Running parallel with Jogja Art Weeks, a month-long abundance of events set throughout the Special Regency, and now in its second year, (another organizational feat by Heri Pemad Art Management), ART|JOG is a fixture on the international art map, a boon for cultural tourism in Central Java.

“The combination of an art fair founded for artists by an artist, hosted at the Jogja National Museum, over a relaxed time frame with daily performances and artist interactivity against a backdrop of the uniquely engaging energy of the Yogyakarta arts community is highly inspiring in a world where art fair fatigue is prevalent,” said artists, art historian, curator, gallerist and collector Jane Walker, who is London and Singapore based, also on her first visit to the fair.

ART|JOG|10’s Open Call Application granted fifteen artists eligibility, while invited artists numbered 58 of a total of 73. One of the most enjoyable features of its format is the freedom to observe works without any presence/pressure of sales, gallery staff, and infrastructure.

J Aryadhitya Pramuhendra - Holy Lamb               Holy Lamb, 2017 – J Aryahitya Pramuhendra

Both local and foreign, emerging and established artists exhibit side-by-side over 3 floors. The JNM’s design of alternative shaped showrooms offers possibilities for varying art encounters. Artists granted individual space, who understood how to capitalize upon this creating intimate art experiences, were generally the most memorable.

A giant batik parasol depicting the sky spans the ceiling and a mural rendered in clay revealing order and disorder are the two prominent features of Seti Legu’s installation, Universal Syndrome. Observers are immersed within an intriguing reconstruction of opposing positive and negative forces – the world according to Javanese cosmology – where human and environmental exploitation contrasts with ideology, religion and materialism; the modern world in conflict with the past. Legu sits and reads poetry aloud, while a traditionally attired elderly musician completes the distinctive ambience.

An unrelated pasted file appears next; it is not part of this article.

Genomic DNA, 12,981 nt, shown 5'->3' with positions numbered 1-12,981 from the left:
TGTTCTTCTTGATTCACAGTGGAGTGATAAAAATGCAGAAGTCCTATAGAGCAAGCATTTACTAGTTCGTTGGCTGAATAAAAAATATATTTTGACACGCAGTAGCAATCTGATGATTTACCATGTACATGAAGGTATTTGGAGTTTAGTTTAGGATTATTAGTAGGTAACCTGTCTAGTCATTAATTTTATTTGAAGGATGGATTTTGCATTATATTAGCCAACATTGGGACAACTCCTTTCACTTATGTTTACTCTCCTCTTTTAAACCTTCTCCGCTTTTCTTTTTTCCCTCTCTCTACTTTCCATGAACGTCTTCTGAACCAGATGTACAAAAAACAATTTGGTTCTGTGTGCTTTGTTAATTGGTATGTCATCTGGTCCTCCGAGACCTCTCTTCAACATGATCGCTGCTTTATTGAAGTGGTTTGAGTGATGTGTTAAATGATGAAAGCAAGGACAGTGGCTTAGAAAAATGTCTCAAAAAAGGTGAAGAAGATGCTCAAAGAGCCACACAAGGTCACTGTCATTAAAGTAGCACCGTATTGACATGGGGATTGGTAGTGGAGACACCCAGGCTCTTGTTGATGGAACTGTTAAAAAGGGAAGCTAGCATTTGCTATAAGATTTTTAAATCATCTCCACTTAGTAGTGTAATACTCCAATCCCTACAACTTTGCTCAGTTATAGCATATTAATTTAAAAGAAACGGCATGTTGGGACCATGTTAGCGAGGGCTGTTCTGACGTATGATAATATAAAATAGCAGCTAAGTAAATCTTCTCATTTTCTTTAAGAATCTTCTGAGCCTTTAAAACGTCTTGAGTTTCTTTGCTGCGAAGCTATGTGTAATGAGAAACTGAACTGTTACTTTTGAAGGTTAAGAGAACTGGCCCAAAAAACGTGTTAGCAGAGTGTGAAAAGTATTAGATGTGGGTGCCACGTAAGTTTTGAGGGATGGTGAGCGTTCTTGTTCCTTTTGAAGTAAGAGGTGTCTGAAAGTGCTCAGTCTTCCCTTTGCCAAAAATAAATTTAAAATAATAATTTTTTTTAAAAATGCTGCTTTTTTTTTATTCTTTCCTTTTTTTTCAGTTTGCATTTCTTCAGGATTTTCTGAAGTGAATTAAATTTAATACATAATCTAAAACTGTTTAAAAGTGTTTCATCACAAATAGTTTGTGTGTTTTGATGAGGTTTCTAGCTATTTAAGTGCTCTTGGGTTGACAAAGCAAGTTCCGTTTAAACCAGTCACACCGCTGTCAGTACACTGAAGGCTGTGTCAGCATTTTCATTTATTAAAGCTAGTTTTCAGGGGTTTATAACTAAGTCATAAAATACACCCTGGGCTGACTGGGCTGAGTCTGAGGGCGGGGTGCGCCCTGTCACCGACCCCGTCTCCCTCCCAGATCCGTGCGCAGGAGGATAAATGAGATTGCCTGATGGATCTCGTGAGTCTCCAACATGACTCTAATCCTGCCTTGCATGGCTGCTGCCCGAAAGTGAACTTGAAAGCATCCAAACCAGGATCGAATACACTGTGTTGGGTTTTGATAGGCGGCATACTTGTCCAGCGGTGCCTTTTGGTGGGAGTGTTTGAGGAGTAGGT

Invited Chinese artist Geng Xue presents a 13-minute animation, Mr Sea. Her two characters, set within a surreal forest landscape are all made from porcelain. In this extraordinarily sensitive tale, that takes the art form to wonderful innovative heights, breath-taking beauty and tragedy go hand-in-hand. This is a mesmerizing, emotional journey.

"Mr. Sea" Geng Xue, 13 minute porcelain animation. Image Richard Horstman                                Mr. Sea, 2014 – Geng Xue

Syagini Ratna Wulan’s Chromatic Chimera, and Chromatic Myth 1,2&3 together create a tangible atmosphere. Her ‘gloomy’ skyscapes feature tiny colored ‘figures’ floating seemingly without purpose. A hanging geometric form projected with colored light creates beautiful patterns up into a corner, its energetic distinctions, married with her painted compositions create a potent, mysterious abstract experience. While other artists exhibit abstract works, many fail to excite, Wulan’s imagination, however fully engages our senses via the subtle powers of suggestion.

Season In The Abyss, Jim Allen Abel’s commemorative installation honoring 102 people lost in 2007 on an Adam Air flight from Surabaya, East Java to Manado is thought provoking, and ultimately touching. At front a display case presents facts and details including archive photos. Within the darkened space the installation merges elements, projected images, and flashing lights reflect upon mirrors from the ceiling to the floor, and wall. The experience is intriguing and upsetting, yet beautiful as well. Such a thematic is bold, revealing artistic maturity.